There are additional Social Security benefits.  For example, a worker whose spouse does not work outside the home or works very little outside the home, his/her spouse is entitled to 50% of the worker's monthly benefit amount.  And when a worker dies, his/her surviving spouse may be able to take over the decedent's Social Security benefits.  There are also benefits for an eligible divorced spouse.  A child under age 18 is entitled to collect Social Security if the worker becomes disabled.  And of course, there is a Social Security Disability Benefit for the worker as well.

And now, there have been rumors that future Social Security may be based on needs, i.e., means testing.

So my conclusion is that Social Security is a Federal Benefit Program, even though we contribute into it while we work.  The benefits for most people are far greater than what they have contributed.  Lastly, Social Security has always been labeled a "Federal Benefit Payment", this is not new.

Here is the email:


Have you noticed, your Social Security check is now referred to as a "Federal Benefit Payment"?

I'll be part of the one percent to forward this. I am forwarding it because it touches a nerve in me, and I hope it will in you. Please keep passing it on until everyone in our country has read it.

The government is now referring to our Social Security checks as a Federal Benefit Payment. This isn't a benefit, its earned income! Not only did we all contribute to Social Security but our employers did too.

It totaled 15% of our income before taxes. If you averaged $30K per year over your working life, that's close to $180,000 invested in Social Security. If you calculate the future value of your monthly investment in social security ($375/month, including both your and your employer's contributions) at a meager 1% interest rate compounded monthly, after 40 years of working you'd have more than $1.3+ million dollars saved!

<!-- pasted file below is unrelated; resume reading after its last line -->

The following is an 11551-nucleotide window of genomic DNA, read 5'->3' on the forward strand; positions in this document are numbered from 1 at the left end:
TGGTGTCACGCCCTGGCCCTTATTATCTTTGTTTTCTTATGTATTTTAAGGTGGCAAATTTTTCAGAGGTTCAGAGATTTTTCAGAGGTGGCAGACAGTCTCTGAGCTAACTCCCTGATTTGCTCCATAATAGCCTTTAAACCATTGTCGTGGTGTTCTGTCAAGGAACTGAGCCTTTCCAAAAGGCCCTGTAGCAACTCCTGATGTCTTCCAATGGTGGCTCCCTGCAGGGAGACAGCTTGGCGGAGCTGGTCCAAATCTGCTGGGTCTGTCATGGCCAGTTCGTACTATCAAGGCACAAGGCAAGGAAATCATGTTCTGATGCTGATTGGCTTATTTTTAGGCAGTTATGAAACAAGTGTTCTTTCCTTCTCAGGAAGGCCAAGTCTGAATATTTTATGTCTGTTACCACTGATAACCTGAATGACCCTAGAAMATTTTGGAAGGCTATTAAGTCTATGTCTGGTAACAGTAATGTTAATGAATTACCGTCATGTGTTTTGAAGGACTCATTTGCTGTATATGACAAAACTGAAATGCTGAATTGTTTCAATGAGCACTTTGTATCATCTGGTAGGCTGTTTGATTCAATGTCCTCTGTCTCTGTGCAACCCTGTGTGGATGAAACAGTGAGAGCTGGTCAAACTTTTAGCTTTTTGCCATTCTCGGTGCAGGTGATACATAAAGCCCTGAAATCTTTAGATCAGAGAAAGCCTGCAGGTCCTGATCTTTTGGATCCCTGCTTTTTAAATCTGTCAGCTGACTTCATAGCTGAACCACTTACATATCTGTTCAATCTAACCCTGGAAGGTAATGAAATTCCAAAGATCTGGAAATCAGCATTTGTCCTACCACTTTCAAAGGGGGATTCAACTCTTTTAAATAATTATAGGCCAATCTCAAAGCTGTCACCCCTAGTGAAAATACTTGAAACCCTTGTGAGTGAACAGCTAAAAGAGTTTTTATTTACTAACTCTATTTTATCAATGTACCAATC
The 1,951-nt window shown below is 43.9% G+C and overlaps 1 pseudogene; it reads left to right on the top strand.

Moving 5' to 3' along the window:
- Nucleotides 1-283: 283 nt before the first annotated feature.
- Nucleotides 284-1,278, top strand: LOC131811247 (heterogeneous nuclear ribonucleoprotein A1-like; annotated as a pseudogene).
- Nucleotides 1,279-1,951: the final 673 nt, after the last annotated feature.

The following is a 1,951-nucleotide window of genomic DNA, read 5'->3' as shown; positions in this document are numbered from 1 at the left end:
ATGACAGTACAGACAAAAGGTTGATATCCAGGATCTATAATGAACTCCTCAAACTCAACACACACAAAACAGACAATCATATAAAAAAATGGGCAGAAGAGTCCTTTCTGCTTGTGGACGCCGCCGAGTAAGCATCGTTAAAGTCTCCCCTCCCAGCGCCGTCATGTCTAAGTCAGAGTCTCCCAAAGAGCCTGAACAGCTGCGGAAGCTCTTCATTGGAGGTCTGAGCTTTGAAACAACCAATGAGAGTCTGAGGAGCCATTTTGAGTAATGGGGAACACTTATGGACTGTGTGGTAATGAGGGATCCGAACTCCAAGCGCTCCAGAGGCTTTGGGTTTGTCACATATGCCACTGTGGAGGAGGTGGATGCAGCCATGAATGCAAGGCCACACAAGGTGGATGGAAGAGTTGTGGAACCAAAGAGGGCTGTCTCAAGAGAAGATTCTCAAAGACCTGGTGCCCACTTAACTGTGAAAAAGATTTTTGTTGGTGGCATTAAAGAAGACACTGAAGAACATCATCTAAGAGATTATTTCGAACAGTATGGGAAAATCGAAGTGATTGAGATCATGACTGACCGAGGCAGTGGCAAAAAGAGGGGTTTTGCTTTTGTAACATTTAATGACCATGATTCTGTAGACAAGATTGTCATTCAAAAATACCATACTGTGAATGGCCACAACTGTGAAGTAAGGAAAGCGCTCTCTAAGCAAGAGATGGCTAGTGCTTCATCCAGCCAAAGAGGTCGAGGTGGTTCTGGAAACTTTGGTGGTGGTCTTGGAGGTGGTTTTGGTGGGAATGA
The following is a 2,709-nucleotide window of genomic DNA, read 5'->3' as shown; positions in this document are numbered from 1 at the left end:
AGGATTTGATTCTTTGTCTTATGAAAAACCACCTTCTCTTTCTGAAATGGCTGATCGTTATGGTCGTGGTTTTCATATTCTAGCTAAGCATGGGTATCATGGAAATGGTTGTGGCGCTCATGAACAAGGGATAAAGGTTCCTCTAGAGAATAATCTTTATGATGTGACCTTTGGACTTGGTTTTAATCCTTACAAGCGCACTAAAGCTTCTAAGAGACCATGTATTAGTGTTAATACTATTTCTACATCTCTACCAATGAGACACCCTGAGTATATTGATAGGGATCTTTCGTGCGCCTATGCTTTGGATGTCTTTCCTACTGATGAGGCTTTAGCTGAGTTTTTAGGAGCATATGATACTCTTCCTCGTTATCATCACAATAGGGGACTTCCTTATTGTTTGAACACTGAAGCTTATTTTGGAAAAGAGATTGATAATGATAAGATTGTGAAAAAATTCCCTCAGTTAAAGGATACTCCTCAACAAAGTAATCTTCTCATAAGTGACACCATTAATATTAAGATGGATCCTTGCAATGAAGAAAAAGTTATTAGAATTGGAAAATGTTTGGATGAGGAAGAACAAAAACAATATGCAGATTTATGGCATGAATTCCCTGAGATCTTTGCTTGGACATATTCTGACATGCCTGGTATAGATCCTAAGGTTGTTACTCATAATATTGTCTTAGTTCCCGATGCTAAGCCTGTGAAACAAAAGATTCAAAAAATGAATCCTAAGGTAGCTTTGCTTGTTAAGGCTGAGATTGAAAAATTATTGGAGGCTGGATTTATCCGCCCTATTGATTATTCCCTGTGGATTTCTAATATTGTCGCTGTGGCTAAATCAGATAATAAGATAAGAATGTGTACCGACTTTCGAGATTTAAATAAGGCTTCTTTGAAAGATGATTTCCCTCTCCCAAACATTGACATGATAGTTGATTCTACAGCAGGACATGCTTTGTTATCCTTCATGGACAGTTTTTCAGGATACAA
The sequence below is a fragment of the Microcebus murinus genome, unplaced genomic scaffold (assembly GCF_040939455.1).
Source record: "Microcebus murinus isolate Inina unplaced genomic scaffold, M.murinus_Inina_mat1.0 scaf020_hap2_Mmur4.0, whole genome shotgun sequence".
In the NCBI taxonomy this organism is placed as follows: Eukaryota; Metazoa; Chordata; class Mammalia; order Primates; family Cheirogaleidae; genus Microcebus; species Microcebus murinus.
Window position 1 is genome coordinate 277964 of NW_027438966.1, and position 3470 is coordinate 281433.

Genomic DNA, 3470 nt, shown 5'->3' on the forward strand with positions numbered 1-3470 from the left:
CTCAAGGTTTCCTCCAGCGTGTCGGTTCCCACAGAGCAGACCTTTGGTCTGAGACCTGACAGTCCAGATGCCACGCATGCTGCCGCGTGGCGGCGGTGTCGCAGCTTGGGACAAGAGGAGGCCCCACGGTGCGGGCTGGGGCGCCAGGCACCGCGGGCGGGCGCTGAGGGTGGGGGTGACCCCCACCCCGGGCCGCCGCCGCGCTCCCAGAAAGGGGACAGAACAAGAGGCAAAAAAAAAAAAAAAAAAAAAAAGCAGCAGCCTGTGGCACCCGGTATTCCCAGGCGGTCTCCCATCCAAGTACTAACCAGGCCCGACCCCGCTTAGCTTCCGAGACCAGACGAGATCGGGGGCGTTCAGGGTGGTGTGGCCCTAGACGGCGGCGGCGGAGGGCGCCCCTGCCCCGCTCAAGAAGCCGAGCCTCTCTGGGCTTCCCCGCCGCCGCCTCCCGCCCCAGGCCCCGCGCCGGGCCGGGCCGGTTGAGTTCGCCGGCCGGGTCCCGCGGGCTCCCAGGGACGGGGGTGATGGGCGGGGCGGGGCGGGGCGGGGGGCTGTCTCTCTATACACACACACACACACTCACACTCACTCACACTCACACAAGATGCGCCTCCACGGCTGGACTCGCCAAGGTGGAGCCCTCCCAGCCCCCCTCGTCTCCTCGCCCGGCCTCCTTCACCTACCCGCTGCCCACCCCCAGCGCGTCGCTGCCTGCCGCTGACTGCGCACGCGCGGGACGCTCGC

This is your personal investment.

Upon retirement, if you took out only 3% per year, you'd receive $39,318 per year, or $3,277 per month. That's almost three times more than today's average Social Security benefit of $1,230 per month, according to the Social Security Administration (Google it - it's a fact).

And your retirement fund would last more than 33 years (until you're 98 if you retire at age 65)! I can only imagine how much better most average-income people could live in retirement if our government had just invested our money in low-risk interest-earning accounts.

Instead, the folks in Washington pulled off a bigger Ponzi scheme than Bernie Madoff ever did. They took our money and used it elsewhere. They "forgot" that it was OUR money they were taking. They didn't have a referendum to ask us if we wanted to lend the money to them.

And they didn't pay interest on the debt they assumed. And recently, they've told us that the money won?t support us for very much longer. But is it our fault they misused our investments?

And now, to add insult to injury, they're calling it a "benefit," as if we never worked to earn every penny of it. Just because they "borrowed" the money, doesn't mean that our investments were a charity!  Let's take a stand.

We have earned our right to Social Security and Medicare. Demand that our legislators bring some sense into our government.  Find a way to keep Social Security and Medicare going, for the sake of that 92% of our population who need it.

Then call it what it is: Our Earned Retirement Income.

99% of people won't forward this.
Will you?